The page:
KCA: Independent producers support fair market practices
The Packers and Stockyards Act was enacted by Congress in 1921 to combat severe centralization in the livestock industry that had lead to collusion, price fixing, and make activities such as these illegal. Over nearly a century since this law was enacted, the livestock industry has evolved into something quite different than it was in 1921.
One of the most prominent differences is the concentration in the packing industry. In 2005 four packers harvested over 69 percent of the cattle. There has been even more concentration in the industry since. Today these same packers harvest more than 80 percent of the cattle.
Another difference of significance is that the livestock industry has seen the introduction of marketing tools such as forward contracts. These contracts allow a buyer and seller to agree upon a price on a specific date for a specific commodity. Sounds great doesn't it? It is. The problem that has arisen, and a problem that the P&S doesn't address nor could its authors foresee at that time is that the packing industry has been using certain types of forward contracts to actually own live cattle themselves or through marketing agreements. These agreements include contracts where the packer agrees to buy a producer's cattle. The packer then receives those cattle, harvests those cattle and then let's the producer know what price he is getting for the cattle. It is like selling your house and letting someone live in it and then allowing them to determine the price they think your house is worth without the ability for the seller to negotiate the price. When the packing entity controls live cattle, it can buy from their own supply when the market is high and either exit or diminish their participation in the cash market thus creating less demand for cattle on the open market which in turn lowers the price of cattle. When cash prices become depressed the packer can then become more active in the market. These lower prices are directly connected to the contracts that the packers are then able to pick up as well. That is, they can contract cattle cheaper. These actions define 'captive supply' cattle. The more captive supply the packers control the less they have to engage in the cash and spot markets, and they can leave cattle sit on show lists as long as they see fit. Some weeks captive supplies can be as much as 70 percent of the market.
This loophole that has evolved in the P&S has been addressed by Senators Mike Enzi, R-WY, Byron Dorgan, D-ND, Chuck Grassley, R-IA, and Tom Johnson, D-SD. In order to help independent livestock producers participate in an open and fair marketplace they have introduced the "Livestock Marketing Fairness Act" (S.1086). This act contains several key points that address the problem of the packing industry concentration while not inhibiting niche markets, cooperative packing plants,or smaller operators whether they are producers or packers.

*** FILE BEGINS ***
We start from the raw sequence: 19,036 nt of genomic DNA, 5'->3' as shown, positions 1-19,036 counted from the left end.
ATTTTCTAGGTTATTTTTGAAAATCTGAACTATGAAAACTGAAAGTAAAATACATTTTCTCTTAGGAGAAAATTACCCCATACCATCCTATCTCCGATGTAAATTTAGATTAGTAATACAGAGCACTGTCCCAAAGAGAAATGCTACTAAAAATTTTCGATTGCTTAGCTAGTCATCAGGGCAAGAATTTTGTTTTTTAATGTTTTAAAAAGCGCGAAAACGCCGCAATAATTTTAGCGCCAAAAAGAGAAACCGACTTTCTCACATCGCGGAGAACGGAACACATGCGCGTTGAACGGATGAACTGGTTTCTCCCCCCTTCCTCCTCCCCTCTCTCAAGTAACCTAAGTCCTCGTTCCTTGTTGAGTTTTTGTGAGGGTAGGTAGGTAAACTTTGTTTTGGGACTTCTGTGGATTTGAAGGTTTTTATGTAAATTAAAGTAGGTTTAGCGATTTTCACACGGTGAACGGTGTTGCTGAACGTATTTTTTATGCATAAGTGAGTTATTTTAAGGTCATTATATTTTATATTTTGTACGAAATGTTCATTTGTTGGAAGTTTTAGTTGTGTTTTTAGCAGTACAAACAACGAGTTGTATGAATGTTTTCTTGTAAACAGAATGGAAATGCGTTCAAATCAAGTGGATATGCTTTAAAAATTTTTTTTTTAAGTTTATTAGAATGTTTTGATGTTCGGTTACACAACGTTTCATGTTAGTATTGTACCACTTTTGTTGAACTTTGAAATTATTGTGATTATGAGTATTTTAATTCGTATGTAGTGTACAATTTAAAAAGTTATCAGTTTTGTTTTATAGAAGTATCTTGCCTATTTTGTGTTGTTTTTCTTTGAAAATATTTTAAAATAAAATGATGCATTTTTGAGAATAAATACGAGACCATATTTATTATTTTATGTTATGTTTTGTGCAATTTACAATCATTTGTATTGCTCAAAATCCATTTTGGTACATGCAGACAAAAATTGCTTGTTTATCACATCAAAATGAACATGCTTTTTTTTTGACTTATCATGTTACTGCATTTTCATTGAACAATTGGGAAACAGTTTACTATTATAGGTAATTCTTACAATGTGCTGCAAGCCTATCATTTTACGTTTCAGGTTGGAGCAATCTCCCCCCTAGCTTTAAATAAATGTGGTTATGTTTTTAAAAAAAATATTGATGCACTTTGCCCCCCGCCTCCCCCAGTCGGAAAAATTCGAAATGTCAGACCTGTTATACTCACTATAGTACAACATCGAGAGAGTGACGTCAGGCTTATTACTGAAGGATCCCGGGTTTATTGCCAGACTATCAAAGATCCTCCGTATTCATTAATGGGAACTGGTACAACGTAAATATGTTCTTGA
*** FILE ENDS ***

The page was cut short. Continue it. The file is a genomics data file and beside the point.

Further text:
This bill requires that forward contracts for livestock be traded in public markets where all buyers and sellers can witness bids as well as make their own offers. This gives transparency to the transactions and ensures that the market is open to multiple offers. This will affect the base price for cattle and yet producers can still take advantage grids, formulas, and other premiums for quality cattle.
This bill includes initiatives to ensure that local contract prices are not subject to manipulation by the packers by using captive supply cattle that they control. It requires that these marketing agreements will have a firm base price derived from an external source.
Under this bill, transactions are required to be in quantities that allow small and large producers access to buy and sell in the markets such as in trailer load lots.
What centers this bill on packer concentration and subsequent price manipulation is that it exempts producer owned cooperatives, packers with low volumes and packers who own only one packing plant. This act ensures that the business practices of small family-owned processors are not impacted by the law.
The introduction of this legislation allows producers to have more access to forward contracting and enjoy the transparency that it will provide thus adding more profit to their operations. With more fairness in the marketplace all producers can continue to provide their customers with the safe and wholesome product that they proudly offer to these consumers whether it be through a value added market, the cash market or in the futures market. Allowing independent producers to participate in a marketing system free from conglomerate manipulation is one of the pillars of the American free market system.